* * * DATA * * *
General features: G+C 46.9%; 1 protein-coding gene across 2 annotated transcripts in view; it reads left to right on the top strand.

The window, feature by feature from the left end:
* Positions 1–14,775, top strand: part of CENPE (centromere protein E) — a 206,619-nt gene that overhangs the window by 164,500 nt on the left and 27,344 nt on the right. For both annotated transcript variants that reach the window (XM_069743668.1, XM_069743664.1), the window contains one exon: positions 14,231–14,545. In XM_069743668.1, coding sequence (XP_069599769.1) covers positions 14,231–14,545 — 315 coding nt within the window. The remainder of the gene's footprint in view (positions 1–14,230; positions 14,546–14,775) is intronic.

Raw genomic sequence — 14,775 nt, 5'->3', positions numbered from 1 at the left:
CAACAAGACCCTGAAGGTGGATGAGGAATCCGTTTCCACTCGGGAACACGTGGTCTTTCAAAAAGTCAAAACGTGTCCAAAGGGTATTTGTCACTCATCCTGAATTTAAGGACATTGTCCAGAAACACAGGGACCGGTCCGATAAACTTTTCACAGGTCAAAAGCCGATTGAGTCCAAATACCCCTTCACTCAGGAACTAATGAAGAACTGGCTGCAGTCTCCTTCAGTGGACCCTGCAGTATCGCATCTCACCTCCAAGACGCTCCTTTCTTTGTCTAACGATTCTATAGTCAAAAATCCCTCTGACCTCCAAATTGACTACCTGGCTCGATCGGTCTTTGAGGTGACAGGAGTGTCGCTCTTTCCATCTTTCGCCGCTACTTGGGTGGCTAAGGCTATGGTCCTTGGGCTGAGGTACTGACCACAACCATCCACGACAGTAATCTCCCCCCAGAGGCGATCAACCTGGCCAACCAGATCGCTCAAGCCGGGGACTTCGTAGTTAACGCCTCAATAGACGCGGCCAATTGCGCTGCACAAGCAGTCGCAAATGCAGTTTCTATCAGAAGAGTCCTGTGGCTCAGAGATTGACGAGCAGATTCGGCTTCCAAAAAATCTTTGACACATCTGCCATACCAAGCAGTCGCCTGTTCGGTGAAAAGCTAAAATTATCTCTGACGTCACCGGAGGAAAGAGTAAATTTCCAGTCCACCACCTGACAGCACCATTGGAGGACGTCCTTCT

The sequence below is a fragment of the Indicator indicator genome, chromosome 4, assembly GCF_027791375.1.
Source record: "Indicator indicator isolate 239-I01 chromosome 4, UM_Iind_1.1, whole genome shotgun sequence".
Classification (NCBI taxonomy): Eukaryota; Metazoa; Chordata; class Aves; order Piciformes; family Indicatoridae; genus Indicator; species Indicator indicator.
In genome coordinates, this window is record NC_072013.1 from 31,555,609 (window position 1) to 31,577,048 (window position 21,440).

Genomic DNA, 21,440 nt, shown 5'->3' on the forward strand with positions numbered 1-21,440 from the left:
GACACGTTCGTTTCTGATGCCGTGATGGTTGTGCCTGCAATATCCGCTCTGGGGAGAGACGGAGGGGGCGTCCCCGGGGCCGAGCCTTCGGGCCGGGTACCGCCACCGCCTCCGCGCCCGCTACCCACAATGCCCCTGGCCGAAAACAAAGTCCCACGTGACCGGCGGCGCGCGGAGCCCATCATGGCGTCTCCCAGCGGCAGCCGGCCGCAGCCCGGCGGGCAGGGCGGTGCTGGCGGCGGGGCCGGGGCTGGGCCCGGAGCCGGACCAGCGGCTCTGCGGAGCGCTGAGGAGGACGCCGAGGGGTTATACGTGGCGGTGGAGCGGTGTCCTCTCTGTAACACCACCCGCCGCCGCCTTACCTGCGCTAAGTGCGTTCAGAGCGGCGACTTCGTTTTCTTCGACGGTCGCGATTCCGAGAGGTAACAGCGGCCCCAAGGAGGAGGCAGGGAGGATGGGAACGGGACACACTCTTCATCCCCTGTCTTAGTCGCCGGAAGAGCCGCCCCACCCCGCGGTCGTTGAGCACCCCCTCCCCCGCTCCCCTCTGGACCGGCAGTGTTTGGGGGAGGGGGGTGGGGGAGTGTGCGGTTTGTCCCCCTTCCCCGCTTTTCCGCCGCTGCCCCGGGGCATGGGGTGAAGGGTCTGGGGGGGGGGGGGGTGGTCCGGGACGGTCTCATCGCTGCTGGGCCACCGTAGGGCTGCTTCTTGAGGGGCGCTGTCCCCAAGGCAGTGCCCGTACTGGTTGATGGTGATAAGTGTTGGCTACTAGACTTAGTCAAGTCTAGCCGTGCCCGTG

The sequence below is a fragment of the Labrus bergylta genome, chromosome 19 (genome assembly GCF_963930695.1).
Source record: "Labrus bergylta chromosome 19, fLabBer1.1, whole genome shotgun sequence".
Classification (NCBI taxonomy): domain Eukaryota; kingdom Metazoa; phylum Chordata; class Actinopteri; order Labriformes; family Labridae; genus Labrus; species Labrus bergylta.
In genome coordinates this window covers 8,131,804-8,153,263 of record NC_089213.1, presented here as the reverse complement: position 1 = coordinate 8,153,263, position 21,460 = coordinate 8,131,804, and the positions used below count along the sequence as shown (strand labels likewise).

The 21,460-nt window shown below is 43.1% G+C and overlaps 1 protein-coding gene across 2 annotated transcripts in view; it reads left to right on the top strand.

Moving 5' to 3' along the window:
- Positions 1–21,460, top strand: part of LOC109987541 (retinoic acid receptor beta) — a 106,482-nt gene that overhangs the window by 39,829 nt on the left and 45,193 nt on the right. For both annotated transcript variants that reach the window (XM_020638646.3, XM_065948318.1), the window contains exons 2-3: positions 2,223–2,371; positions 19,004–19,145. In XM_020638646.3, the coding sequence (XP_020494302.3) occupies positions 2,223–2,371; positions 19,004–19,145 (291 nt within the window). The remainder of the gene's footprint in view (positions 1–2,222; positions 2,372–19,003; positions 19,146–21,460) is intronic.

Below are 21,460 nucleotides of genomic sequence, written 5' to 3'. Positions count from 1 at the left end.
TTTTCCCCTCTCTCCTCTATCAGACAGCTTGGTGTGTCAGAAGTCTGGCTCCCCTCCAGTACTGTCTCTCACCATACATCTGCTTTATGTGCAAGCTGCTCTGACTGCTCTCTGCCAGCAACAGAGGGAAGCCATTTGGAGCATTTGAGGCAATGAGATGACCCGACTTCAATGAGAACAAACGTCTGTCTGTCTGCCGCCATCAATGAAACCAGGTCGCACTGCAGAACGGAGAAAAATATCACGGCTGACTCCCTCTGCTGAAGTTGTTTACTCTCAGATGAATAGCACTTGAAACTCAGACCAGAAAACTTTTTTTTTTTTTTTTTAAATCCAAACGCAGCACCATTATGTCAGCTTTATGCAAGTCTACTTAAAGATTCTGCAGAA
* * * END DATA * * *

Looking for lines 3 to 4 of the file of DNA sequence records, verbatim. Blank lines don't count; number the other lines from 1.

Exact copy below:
* Positions 1–14,775, top strand: part of CENPE (centromere protein E) — a 206,619-nt gene that overhangs the window by 164,500 nt on the left and 27,344 nt on the right. For both annotated transcript variants that reach the window (XM_069743668.1, XM_069743664.1), the window contains one exon: positions 14,231–14,545. In XM_069743668.1, coding sequence (XP_069599769.1) covers positions 14,231–14,545 — 315 coding nt within the window. The remainder of the gene's footprint in view (positions 1–14,230; positions 14,546–14,775) is intronic.

Raw genomic sequence — 14,775 nt, 5'->3', positions numbered from 1 at the left: